The nation’s energy sector is racing through a period of major transformation, and utilities are jumping on for the ride. According to a recent study, the U.S. electric power industry is investing billions of dollars in smarter energy infrastructure.

“Grid Modernization Technologies: Key Drivers of a Smarter Energy Future,” a white paper released in May by the Edison Foundation Institute for Electric Innovation, highlights how and why electric companies are using advanced technology to modernize and improve efficiencies of operation.

In 2016, investor-owned electric companies poured about $53 billion in the energy grid. Of that total, $21 billion was spent on the transmission grid and $32 billion on the distribution grid. This money is being spent in different ways, but the investment by utilities can be assigned to one of three broadly defined motives, including enhanced resiliency, reliability and security on the grid; integrated and managed distributed energy resources (DERs); and improved grid efficiency and optimization.

These investments help utilities achieve a number of operational objectives, including electric-grid optimization, optimized power quality and power flow, data systems integration, grid visibility and diagnostics, automated outage management and service restoration, and the integration and management of distributed energy resources.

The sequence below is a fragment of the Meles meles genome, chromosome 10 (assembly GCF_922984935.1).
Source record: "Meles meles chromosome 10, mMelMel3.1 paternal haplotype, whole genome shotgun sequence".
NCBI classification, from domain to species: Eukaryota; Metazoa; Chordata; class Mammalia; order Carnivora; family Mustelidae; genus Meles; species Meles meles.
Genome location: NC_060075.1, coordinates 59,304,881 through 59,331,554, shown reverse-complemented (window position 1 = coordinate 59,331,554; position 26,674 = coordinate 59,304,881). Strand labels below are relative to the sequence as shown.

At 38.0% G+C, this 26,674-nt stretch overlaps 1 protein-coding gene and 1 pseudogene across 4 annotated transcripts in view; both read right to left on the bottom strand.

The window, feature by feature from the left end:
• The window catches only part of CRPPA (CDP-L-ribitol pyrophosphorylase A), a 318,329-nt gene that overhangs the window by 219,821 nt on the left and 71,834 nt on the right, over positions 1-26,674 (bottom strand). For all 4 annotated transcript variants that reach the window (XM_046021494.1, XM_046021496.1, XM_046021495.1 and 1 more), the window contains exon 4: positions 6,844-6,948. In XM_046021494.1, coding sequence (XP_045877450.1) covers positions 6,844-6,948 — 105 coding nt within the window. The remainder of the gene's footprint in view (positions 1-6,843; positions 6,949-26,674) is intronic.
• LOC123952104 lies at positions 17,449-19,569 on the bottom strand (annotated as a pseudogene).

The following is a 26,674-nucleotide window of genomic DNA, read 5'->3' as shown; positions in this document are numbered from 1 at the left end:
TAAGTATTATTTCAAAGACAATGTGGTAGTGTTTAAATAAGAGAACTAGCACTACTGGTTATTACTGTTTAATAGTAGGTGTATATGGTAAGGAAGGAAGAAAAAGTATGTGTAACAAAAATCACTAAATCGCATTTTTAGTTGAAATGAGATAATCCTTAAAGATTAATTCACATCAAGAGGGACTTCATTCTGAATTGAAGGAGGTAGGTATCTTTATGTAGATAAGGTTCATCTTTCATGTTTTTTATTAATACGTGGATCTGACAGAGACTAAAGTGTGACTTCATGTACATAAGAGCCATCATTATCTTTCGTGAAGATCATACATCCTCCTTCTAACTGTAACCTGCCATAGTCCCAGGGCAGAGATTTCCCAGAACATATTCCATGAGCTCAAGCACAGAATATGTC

The technologies that utilities are targeting for investment can also be grouped into three broadly defined categories. According to the white paper, utilities are investing in advanced metering infrastructure (AMI) or smart meters, power-flow-management technologies, and distribution automation and outage management technologies.

Data analytics is also a common thread among nearly all of the digital-grid-modernization technologies addressed in the paper. Electric companies are just beginning to put the massive amounts of data available from an increasingly digital grid to work.

The paper concludes that the U.S. electric power industry is investing more than $100 billion annually in smarter energy infrastructure and cleaner generating assets, and that this trend will continue. It adds that electric companies, technology providers, regulators, policymakers, governments, consumer advocates, venture firms, and other private investors must make a shared commitment to understand and support the continued advancement toward greater grid modernization.